Calder Heirs Lose Fraud Suit Against Art Dealer’s Estate
Heirs of Alexander Calder, the American modernist who invented the moving sculpture known as the mobile, lost a $20 million fraud lawsuit against the estate of his longtime dealer, Klaus Perls.
Many claims in the case amounted to “an incoherent stew of irrelevance and innuendo,” and the evidence failed to show Perls wrongfully sold Calder works without the heirs’ knowledge, Justice Shirley Werner Kornreich said in a decision made public Dec. 24 in New York Supreme Court in Manhattan.
“All these allegations are so patently inadequate that the court can only conclude that they were brought solely for the purpose of harassment or embarrassment,” Kornreich said in the ruling, dismissing the case.
In the suit, filed in 2010, Perls and his estate were accused of creating a web of deceit dating back more than three decades, going so far as using a Swiss bank account held under the pseudonym Madam Andre, to stash the proceeds of unauthorized art sales. Calder, whose works are in public and private collections around the world, died in 1976. Perls died in 2008.
“We are definitely appealing -- the defendants should not go to bed easily at night,” Aaron Richard Golub, the lawyer for Calder’s heirs, said today in a phone interview. “The behavior of the Perlses was so contorted that it’s very hard to describe it in straightforward terms.”
The appeal will be filed within 30 days, he said.
“We are gratified by the court’s ruling, which upholds the integrity of Klaus Perls and his family,” the estate’s lawyer, Steven Wolfe of Eaton & Van Winkle LLP, said today in a phone interview. The case “caused undue pain and distress,” he said.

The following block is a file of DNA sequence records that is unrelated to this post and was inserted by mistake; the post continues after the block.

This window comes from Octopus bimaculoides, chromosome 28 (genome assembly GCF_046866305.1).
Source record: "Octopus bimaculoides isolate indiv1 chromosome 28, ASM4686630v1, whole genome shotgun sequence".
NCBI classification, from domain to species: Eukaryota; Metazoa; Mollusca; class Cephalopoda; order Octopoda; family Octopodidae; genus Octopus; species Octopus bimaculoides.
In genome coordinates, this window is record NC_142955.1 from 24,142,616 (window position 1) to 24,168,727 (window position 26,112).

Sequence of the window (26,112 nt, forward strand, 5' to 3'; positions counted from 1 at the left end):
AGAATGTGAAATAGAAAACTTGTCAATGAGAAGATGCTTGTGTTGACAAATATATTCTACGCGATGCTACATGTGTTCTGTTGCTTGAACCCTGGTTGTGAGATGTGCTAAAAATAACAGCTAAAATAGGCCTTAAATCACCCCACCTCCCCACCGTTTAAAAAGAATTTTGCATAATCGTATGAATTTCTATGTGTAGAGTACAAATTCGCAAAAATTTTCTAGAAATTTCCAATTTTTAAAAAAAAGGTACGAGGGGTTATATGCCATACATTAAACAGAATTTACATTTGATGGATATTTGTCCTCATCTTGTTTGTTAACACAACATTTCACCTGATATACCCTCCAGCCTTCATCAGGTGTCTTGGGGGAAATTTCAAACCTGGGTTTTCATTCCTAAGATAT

The lawsuit was filed after Perls, his wife, Dolly, and employees of his gallery died, as well as the original executors of the artist’s estate, according to the ruling. The complaint also blamed the estate’s executor, Perls’s daughter Katherine.
“Plaintiffs are attempting to litigate issues that necessarily stretch back decades without any personal knowledge or contemporaneous records, where nearly all of the people who had personal knowledge of the facts of the case are dead,” Kornreich said in her ruling.
The art dealer’s estate provided evidence showing it sold 14 out of 15 disputed works from 1976 to 1988, meaning the statute of limitations to sue over the transactions would have expired, according to the ruling.
While Calder’s heirs claimed they didn’t know about the sales, the evidence showed that in 1989, the Calder Foundation -- set up by his family to promote his legacy -- was “explicitly informed” that seven of the works had gone to other galleries, according to the ruling.
“It raises the serious question of why” the Calder estate “decided to wait 21 years before making a demand for the works’ return, under the false pretense that they still believed all of the works to be in the defendants’ possession,” Kornreich said. In documents filed in the case, the heirs never explained the discrepancy, she said.
The judge also rejected claims that the art dealer’s use of a Swiss bank account was evidence of fraud.
“That Klaus Perls may have deposited some of his proceeds from the sale of Calder works into a Swiss bank account does not amount to fraud,” Kornreich said. “That Klaus never disclosed to the estate that Calder also maintained a Swiss bank account is immaterial, as it was not his obligation to do so.”
The Calder Foundation, which wasn’t a party in the suit, was founded in 1987 by his heirs and is dedicated to “collecting, exhibiting, preserving, and interpreting the art and archives” of Calder, according to its website.
A message left at the Calder Foundation brought no reply.
The case is Davidson v. Perls, 651760/2010, New York State Supreme Court, New York County (Manhattan).
To contact the editor responsible for this story: Michael Hytha at firstname.lastname@example.org.